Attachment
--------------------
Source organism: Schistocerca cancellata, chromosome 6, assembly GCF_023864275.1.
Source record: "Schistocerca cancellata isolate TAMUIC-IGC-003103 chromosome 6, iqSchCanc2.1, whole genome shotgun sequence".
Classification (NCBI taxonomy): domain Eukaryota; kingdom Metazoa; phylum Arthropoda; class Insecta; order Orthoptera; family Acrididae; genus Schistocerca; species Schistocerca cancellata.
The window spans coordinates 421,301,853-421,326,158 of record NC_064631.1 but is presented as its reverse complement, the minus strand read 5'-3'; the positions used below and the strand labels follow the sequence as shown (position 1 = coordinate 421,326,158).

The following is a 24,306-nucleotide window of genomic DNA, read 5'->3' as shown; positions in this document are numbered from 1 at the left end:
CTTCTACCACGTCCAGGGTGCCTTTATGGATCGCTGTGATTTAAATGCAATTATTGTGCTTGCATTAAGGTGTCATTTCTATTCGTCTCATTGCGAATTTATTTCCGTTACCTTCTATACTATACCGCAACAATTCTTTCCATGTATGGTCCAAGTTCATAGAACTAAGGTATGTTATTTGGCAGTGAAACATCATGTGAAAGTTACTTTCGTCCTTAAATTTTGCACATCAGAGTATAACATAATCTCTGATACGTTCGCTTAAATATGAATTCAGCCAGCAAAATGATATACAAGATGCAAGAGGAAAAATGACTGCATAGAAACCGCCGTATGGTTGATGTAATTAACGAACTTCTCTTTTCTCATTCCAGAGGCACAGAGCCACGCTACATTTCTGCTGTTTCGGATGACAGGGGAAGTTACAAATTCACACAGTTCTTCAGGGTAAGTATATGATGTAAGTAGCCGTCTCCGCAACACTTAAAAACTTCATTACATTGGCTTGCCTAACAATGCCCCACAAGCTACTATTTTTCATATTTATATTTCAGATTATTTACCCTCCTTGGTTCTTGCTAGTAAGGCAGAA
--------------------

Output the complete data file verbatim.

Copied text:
Source organism: Schistocerca cancellata, chromosome 6, assembly GCF_023864275.1.
Source record: "Schistocerca cancellata isolate TAMUIC-IGC-003103 chromosome 6, iqSchCanc2.1, whole genome shotgun sequence".
Classification (NCBI taxonomy): domain Eukaryota; kingdom Metazoa; phylum Arthropoda; class Insecta; order Orthoptera; family Acrididae; genus Schistocerca; species Schistocerca cancellata.
The window spans coordinates 421,301,853-421,326,158 of record NC_064631.1 but is presented as its reverse complement, the minus strand read 5'-3'; the positions used below and the strand labels follow the sequence as shown (position 1 = coordinate 421,326,158).

The following is a 24,306-nucleotide window of genomic DNA, read 5'->3' as shown; positions in this document are numbered from 1 at the left end:
CTTCTACCACGTCCAGGGTGCCTTTATGGATCGCTGTGATTTAAATGCAATTATTGTGCTTGCATTAAGGTGTCATTTCTATTCGTCTCATTGCGAATTTATTTCCGTTACCTTCTATACTATACCGCAACAATTCTTTCCATGTATGGTCCAAGTTCATAGAACTAAGGTATGTTATTTGGCAGTGAAACATCATGTGAAAGTTACTTTCGTCCTTAAATTTTGCACATCAGAGTATAACATAATCTCTGATACGTTCGCTTAAATATGAATTCAGCCAGCAAAATGATATACAAGATGCAAGAGGAAAAATGACTGCATAGAAACCGCCGTATGGTTGATGTAATTAACGAACTTCTCTTTTCTCATTCCAGAGGCACAGAGCCACGCTACATTTCTGCTGTTTCGGATGACAGGGGAAGTTACAAATTCACACAGTTCTTCAGGGTAAGTATATGATGTAAGTAGCCGTCTCCGCAACACTTAAAAACTTCATTACATTGGCTTGCCTAACAATGCCCCACAAGCTACTATTTTTCATATTTATATTTCAGATTATTTACCCTCCTTGGTTCTTGCTAGTAAGGCAGAA